'Tell me a story...'  
fiction, poetry and drama by Grace Andreacchi
                                   
                                                                                    
THERE ARE DOORS in the mind through which only the brave may pass. Heavy golden doors, gem-encrusted, set in crystal, sealed with a thick sealing of blackest pitch. They open not to the ordinary hand, to the reasonable the well-groomed the wary - they open only to the hand that trembles, trembles! I say with fear and yet reaches out... To pass beyond these doors is to enter a kingdom of loneliness, a blue and gold wasteland where the fires of hell flicker underfoot and the choirs of heaven hum just audibly behind the burning yellow sky. At the end of this wasteland - for it has an end! God is merciful, after all - there is another door, a small door, and simple, made of soft, unpainted wood - one would hardly notice it if one were not already on the look-out for just such a door. It is so small one will most likely have to stoop to pass through. It opens easily to a light pressure of the hand. But if you have come this far! Why, then you may go in. This is the door to the human heart. 

 - Poetry and Fear  [novel]



 I CAME HERE first of all to work.  By which I mean not only, nor even in the first place, to make black marks on paper, but also to look about me, to observe the passing scene, to tread in the iron-clad footsteps of dead Crusaders along the black shores of a wine dark sea, to pose for my official portrait with the ancient temple of Segeste serving as the highly appropriate backdrop or stage set if you will.  I have with me (and yet not with me, for he has a room of his own) a young painter who calls himself Danzig although I am convinced that is not his real name.  More than once I have heard the waiter address him in an undertone as "Lorenzaccio".  This so-called Danzig claims to have been an officer in the Austrian Navy and to have learned his excellent Italian in Trieste, where he served on board a submarine.  He has already painted the Archduke, and now he is to paint me.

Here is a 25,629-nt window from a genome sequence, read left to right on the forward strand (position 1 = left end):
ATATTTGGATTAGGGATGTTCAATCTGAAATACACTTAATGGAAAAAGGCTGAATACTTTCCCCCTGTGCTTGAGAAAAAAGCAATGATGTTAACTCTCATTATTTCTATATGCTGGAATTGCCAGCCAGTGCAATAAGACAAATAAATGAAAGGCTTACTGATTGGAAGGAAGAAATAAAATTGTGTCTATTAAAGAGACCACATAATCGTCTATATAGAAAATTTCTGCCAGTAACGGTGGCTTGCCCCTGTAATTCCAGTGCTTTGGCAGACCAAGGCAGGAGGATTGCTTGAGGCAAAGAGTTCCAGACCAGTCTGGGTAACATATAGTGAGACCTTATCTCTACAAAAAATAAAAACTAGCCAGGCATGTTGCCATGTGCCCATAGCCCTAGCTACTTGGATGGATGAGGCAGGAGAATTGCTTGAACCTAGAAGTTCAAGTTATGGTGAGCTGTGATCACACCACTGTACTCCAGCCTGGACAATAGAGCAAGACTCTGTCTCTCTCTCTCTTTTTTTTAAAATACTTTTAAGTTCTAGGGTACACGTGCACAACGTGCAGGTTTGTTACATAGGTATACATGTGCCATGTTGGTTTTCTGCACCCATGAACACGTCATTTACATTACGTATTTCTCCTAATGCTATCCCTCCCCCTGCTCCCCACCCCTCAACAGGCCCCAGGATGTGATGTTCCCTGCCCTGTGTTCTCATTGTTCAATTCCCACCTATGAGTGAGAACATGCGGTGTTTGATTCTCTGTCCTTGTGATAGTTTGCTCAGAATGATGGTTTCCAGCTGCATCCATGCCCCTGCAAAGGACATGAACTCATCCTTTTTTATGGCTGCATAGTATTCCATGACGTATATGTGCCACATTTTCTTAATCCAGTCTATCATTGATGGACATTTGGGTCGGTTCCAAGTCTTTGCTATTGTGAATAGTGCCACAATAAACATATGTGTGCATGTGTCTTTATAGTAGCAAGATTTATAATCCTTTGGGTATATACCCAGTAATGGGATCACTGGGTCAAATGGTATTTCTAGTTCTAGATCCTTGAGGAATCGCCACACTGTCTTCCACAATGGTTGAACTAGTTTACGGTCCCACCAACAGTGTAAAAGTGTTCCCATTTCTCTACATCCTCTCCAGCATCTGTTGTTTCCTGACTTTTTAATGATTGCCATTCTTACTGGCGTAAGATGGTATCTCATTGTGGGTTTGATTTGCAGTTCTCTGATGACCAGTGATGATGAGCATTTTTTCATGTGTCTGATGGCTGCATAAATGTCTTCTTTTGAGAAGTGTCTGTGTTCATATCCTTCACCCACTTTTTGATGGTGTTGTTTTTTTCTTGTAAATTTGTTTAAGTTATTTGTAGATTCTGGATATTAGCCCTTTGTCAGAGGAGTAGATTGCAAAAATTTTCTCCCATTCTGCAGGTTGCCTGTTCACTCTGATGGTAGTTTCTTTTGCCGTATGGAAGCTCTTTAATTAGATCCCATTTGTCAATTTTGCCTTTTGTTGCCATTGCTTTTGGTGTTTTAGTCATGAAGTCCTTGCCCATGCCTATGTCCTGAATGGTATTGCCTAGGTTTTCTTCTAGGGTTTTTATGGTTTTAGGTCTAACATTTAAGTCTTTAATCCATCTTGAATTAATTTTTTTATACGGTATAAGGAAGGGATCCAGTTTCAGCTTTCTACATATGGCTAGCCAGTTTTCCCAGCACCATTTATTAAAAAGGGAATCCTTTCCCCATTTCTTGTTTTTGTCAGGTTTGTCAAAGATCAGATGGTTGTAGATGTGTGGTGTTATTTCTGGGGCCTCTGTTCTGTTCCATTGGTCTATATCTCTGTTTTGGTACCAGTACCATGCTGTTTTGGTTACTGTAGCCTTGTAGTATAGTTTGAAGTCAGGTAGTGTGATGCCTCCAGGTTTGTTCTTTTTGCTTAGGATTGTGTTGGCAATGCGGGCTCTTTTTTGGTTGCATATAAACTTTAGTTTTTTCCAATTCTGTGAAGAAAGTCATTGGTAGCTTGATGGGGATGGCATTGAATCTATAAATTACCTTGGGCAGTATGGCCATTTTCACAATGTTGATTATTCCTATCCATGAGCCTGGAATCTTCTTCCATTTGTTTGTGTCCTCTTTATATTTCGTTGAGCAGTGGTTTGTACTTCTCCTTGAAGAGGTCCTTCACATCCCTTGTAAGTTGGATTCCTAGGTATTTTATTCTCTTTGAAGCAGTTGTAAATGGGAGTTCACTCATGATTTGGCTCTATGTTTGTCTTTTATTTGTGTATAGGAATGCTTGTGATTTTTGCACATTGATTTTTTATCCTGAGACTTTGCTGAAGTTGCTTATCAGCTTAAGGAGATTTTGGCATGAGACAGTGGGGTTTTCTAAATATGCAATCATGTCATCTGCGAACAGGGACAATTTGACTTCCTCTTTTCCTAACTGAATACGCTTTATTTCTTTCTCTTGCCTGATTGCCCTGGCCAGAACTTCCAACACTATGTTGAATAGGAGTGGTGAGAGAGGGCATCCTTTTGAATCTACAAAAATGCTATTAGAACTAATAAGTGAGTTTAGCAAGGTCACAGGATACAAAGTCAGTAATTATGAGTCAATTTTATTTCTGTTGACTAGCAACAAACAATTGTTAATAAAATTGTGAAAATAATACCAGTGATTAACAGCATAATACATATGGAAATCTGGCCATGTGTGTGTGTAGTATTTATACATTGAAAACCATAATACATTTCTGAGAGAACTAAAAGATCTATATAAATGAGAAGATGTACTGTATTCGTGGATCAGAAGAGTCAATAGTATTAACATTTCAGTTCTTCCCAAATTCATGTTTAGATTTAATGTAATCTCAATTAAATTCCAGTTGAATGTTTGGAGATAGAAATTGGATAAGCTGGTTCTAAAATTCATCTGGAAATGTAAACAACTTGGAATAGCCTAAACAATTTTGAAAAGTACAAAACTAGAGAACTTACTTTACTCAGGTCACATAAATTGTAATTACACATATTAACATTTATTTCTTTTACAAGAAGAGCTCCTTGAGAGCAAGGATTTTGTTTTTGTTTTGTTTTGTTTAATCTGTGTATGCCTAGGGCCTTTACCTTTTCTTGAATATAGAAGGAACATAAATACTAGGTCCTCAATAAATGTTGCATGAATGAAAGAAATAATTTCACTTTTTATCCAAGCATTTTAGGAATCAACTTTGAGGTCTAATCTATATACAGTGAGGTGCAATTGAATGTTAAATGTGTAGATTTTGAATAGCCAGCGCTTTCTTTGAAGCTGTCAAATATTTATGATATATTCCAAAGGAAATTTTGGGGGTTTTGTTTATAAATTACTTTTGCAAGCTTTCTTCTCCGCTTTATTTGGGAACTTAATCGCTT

- Scarabocchio  [novel]




Asleep in my starry tent

Asleep in my blue white skin

I am a rose of Sharon

I am a tower of ivory

I am a vessel of gold

I sleep but my heart

waketh within

 

Open to me, my Sister, my Bride!

 


- Berlin Elegies [poem cycle]




IT WAS WINTER when I first caught sight of him on the pond in St. James's Park, for the sky was dark gray, the air was cold enough to kill, the snowdrops shivered in the wind like little mad girls who had wandered out in nothing but their chemises to die of the cold - It was winter then, although later that day it would be spring, when the sun appeared at last, and also in Venice of course, where it was to shine more brightly then ever upon the lagoon and in all the silver channels that lap the walls of broken palaces - but in the beginning it was certainly winter.

- The Black Swan  [short story]



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